But because Syria is not party to the Rome Statute that established the ICC, the only way the court can investigate the situation is if it receives a referral from the Security Council.
Russia, Assad’s long-standing ally and a permanent veto-wielding member of the council, has opposed such a move.
“We cannot decide. But we pressure the international community to decide because it’s time to act,” del Ponte said.
Brazilian expert Paulo Pinheiro, who leads the U.N. inquiry set up in 2011, said that the matter was now in the hands of the Security Council:
“We are in very close dialogue with all the five permanent members and with all the members of the Security Council, but we don’t have the key that will open the path to cooperation inside the Security Council.”
His team of some two dozen experts is tracing the chain of command in Syria to establish criminal responsibility and build a case for eventual prosecution.
“Of course we were able to identify high-level perpetrators,” del Ponte said, adding that these were people “in command responsibility ... deciding, organizing, planning and aiding and abetting the commission of crimes.”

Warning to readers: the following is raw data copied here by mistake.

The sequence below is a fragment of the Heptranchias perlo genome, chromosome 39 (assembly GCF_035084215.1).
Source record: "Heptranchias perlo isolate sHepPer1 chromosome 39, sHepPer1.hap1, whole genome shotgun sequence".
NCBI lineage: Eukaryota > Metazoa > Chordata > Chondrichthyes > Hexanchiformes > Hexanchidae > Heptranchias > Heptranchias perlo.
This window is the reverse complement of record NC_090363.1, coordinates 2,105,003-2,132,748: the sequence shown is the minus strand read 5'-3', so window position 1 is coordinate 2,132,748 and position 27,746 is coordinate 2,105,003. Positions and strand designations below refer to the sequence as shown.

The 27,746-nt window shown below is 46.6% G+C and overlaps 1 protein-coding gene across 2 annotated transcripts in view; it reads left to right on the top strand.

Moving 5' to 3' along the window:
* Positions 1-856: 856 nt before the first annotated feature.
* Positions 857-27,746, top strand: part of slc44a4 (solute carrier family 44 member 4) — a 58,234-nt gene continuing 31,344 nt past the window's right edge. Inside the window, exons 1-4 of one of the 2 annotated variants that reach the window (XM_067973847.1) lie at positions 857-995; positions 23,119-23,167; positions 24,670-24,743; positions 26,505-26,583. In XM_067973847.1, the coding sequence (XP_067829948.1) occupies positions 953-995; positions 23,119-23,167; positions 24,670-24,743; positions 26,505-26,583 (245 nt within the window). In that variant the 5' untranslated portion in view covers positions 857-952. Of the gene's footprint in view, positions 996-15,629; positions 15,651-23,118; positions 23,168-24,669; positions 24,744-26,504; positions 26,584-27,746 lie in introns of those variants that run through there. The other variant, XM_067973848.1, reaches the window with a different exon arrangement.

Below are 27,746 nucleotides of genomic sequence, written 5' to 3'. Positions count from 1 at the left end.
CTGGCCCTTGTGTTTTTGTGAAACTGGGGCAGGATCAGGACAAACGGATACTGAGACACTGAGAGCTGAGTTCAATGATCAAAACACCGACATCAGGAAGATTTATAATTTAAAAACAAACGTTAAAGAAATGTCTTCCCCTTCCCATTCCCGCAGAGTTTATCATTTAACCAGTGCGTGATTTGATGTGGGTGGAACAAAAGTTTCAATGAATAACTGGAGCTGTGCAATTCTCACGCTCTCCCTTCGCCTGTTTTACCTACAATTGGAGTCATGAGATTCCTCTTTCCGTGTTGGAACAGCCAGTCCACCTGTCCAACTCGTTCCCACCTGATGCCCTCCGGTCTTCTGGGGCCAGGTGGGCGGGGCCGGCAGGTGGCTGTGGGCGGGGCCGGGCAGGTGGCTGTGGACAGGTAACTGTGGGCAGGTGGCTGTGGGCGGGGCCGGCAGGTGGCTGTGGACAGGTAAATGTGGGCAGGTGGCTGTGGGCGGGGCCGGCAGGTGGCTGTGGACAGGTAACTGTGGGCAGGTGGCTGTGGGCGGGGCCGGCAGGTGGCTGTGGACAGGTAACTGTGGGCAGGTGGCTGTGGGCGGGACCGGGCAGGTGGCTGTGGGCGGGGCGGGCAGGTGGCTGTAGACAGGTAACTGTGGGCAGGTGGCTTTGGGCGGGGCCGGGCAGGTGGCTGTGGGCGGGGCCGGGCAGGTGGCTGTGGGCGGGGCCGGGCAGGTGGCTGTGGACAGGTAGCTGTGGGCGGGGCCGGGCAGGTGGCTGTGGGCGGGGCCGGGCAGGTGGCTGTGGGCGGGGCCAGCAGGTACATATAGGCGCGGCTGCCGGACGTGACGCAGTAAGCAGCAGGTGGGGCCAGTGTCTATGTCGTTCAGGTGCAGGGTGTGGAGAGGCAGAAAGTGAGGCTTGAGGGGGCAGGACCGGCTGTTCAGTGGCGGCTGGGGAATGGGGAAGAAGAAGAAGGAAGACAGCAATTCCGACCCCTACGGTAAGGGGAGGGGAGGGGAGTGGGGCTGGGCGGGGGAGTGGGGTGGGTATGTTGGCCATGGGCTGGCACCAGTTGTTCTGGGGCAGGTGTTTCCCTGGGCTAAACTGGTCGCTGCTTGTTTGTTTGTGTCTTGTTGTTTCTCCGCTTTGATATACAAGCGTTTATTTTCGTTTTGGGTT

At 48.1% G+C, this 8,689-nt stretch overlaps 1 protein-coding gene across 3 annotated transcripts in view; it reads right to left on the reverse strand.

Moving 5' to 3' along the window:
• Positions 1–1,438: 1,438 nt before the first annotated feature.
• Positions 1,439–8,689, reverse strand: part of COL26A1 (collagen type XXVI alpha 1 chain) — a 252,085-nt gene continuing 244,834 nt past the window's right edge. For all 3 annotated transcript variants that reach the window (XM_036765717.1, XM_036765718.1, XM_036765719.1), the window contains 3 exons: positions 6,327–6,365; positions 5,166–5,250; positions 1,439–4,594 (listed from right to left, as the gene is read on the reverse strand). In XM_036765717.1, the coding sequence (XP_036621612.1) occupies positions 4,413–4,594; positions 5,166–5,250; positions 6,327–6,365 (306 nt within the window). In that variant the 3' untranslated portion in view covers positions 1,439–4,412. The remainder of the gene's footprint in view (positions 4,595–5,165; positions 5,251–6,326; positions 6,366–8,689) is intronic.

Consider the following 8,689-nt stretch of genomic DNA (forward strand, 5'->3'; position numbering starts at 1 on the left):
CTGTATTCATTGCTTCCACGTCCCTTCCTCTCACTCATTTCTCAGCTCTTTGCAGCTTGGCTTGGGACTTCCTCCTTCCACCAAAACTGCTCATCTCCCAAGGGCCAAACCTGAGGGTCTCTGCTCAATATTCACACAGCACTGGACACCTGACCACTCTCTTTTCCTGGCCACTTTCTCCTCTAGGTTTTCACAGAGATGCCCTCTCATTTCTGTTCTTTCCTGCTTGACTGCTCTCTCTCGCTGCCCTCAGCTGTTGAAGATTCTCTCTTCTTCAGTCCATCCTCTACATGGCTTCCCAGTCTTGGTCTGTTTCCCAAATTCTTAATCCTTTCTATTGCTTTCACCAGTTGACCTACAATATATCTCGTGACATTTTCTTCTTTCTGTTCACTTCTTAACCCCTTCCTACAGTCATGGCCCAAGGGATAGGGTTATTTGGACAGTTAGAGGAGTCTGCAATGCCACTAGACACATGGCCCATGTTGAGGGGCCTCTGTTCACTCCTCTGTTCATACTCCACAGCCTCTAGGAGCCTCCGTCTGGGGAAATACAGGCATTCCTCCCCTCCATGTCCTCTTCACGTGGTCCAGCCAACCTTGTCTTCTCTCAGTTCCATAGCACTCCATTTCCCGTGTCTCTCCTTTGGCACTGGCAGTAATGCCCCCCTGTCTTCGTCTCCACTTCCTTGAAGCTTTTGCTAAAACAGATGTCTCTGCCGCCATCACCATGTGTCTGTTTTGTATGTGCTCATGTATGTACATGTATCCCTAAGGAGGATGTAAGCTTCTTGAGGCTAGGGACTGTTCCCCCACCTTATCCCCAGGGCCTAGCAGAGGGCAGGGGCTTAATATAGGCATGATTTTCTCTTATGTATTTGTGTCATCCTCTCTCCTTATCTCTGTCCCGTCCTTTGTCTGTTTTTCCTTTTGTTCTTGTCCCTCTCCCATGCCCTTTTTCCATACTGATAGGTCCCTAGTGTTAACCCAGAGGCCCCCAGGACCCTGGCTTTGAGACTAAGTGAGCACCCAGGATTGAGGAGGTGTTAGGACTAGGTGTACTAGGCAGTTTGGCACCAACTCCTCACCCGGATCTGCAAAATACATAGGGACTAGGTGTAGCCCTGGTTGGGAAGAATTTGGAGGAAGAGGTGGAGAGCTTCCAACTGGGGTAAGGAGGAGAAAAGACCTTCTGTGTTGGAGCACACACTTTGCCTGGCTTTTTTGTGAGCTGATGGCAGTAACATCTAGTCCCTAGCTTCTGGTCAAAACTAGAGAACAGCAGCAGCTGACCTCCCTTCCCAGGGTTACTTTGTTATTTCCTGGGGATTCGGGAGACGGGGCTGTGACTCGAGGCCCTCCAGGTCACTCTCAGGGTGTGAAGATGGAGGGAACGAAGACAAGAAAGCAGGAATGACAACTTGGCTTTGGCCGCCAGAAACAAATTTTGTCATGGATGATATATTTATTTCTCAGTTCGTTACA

Del Ponte said it was urgent for the Hague-based war crimes tribunal to take up cases of “very high officials,” but did not identify them, in line with the inquiry’s practice.
Del Ponte, who tried former Yugoslav President Slobodan Milosevic at the International Criminal Tribunal for the Former Yugoslavia on war crimes charges, said the ICC prosecutor would need to deepen the investigation on Syria before an indictment could be prepared.
The inquiry’s third roster of suspects, building on lists drawn up in the past year, remains secret. It will be entrusted to U.N. High Commissioner for Human Rights Navi Pillay upon expiry of its mandate at the end of March, the report said.
Pillay, a former judge at the ICC, said Saturday Assad should be investigated for war crimes, and called for outside action on Syria, including possible military intervention.
The investigators’ latest report, covering the six months to mid-January, was based on 445 interviews conducted abroad with victims and witnesses, as they have not been allowed into Syria.
“We identified seven massacres during the period, five on the government side, two on the armed opponents’ side. We need to enter the sites to be able to confirm elements of proof that we have,” del Ponte said.